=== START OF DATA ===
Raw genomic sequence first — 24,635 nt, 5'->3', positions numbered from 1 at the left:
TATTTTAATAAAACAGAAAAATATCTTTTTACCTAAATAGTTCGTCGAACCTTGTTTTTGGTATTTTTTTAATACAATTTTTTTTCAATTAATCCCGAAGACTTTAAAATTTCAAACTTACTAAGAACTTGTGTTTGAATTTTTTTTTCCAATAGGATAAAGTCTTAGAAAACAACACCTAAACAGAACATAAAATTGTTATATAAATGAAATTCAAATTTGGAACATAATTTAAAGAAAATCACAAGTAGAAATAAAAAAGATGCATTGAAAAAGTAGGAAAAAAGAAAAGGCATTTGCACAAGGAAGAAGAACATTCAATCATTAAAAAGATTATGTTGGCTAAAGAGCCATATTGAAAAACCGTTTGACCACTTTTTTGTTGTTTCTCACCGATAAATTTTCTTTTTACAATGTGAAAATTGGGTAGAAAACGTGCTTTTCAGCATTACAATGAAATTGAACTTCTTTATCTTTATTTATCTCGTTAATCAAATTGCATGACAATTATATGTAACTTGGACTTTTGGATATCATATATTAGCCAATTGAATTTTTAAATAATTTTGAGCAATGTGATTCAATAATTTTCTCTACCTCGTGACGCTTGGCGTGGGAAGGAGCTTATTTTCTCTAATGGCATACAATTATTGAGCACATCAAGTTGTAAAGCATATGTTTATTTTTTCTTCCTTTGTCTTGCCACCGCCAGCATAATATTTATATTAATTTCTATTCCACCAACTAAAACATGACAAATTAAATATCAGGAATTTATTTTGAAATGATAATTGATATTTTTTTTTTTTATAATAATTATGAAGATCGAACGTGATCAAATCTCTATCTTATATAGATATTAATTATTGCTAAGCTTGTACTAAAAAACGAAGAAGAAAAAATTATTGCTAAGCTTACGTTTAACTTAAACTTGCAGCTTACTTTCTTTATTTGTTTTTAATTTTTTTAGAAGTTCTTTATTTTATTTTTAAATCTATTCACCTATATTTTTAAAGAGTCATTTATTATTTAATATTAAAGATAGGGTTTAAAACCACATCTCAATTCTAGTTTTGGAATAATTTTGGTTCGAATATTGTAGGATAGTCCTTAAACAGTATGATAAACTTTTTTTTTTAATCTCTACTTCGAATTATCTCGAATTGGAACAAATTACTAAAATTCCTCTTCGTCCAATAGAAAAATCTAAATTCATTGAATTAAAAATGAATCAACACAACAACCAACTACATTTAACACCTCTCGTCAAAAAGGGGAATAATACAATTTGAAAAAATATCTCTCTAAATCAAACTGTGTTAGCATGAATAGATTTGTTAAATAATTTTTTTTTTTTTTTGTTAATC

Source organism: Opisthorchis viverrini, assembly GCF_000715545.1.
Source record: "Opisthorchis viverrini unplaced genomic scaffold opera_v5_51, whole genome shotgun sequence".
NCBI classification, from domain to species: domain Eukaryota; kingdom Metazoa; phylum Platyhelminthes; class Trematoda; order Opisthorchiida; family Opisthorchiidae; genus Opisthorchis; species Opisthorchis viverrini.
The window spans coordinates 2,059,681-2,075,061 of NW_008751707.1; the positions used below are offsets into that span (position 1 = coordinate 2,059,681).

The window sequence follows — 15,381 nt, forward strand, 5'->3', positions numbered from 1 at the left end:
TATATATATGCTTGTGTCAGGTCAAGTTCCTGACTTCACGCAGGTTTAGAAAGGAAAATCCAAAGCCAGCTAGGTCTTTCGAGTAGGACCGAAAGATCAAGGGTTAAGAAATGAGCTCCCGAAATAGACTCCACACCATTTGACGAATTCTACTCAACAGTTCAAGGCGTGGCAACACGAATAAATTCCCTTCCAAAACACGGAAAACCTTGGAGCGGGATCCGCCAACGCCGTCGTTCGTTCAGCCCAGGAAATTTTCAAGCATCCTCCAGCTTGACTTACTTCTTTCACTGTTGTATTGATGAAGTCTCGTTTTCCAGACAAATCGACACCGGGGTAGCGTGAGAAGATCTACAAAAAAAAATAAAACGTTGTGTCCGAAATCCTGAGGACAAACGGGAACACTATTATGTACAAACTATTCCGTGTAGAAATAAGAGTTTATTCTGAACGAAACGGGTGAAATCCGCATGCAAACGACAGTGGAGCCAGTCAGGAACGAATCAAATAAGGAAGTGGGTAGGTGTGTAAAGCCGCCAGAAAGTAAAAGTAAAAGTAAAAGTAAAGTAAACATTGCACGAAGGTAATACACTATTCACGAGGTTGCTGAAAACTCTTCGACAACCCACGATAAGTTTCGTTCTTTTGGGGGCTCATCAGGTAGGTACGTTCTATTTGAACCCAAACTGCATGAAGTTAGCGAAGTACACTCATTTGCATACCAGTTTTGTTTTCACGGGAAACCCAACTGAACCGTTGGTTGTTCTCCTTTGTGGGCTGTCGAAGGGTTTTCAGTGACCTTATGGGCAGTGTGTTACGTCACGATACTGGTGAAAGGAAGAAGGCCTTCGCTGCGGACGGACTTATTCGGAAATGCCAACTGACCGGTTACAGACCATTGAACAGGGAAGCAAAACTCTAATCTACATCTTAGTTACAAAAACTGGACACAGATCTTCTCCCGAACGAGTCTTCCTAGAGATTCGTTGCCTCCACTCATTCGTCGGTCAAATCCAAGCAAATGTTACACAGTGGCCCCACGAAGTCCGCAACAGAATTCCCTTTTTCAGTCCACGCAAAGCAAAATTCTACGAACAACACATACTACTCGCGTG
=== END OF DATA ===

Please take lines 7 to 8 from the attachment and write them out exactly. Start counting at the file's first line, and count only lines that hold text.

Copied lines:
The window sequence follows — 15,381 nt, forward strand, 5'->3', positions numbered from 1 at the left end:
TATATATATGCTTGTGTCAGGTCAAGTTCCTGACTTCACGCAGGTTTAGAAAGGAAAATCCAAAGCCAGCTAGGTCTTTCGAGTAGGACCGAAAGATCAAGGGTTAAGAAATGAGCTCCCGAAATAGACTCCACACCATTTGACGAATTCTACTCAACAGTTCAAGGCGTGGCAACACGAATAAATTCCCTTCCAAAACACGGAAAACCTTGGAGCGGGATCCGCCAACGCCGTCGTTCGTTCAGCCCAGGAAATTTTCAAGCATCCTCCAGCTTGACTTACTTCTTTCACTGTTGTATTGATGAAGTCTCGTTTTCCAGACAAATCGACACCGGGGTAGCGTGAGAAGATCTACAAAAAAAAATAAAACGTTGTGTCCGAAATCCTGAGGACAAACGGGAACACTATTATGTACAAACTATTCCGTGTAGAAATAAGAGTTTATTCTGAACGAAACGGGTGAAATCCGCATGCAAACGACAGTGGAGCCAGTCAGGAACGAATCAAATAAGGAAGTGGGTAGGTGTGTAAAGCCGCCAGAAAGTAAAAGTAAAAGTAAAAGTAAAGTAAACATTGCACGAAGGTAATACACTATTCACGAGGTTGCTGAAAACTCTTCGACAACCCACGATAAGTTTCGTTCTTTTGGGGGCTCATCAGGTAGGTACGTTCTATTTGAACCCAAACTGCATGAAGTTAGCGAAGTACACTCATTTGCATACCAGTTTTGTTTTCACGGGAAACCCAACTGAACCGTTGGTTGTTCTCCTTTGTGGGCTGTCGAAGGGTTTTCAGTGACCTTATGGGCAGTGTGTTACGTCACGATACTGGTGAAAGGAAGAAGGCCTTCGCTGCGGACGGACTTATTCGGAAATGCCAACTGACCGGTTACAGACCATTGAACAGGGAAGCAAAACTCTAATCTACATCTTAGTTACAAAAACTGGACACAGATCTTCTCCCGAACGAGTCTTCCTAGAGATTCGTTGCCTCCACTCATTCGTCGGTCAAATCCAAGCAAATGTTACACAGTGGCCCCACGAAGTCCGCAACAGAATTCCCTTTTTCAGTCCACGCAAAGCAAAATTCTACGAACAACACATACTACTCGCGTG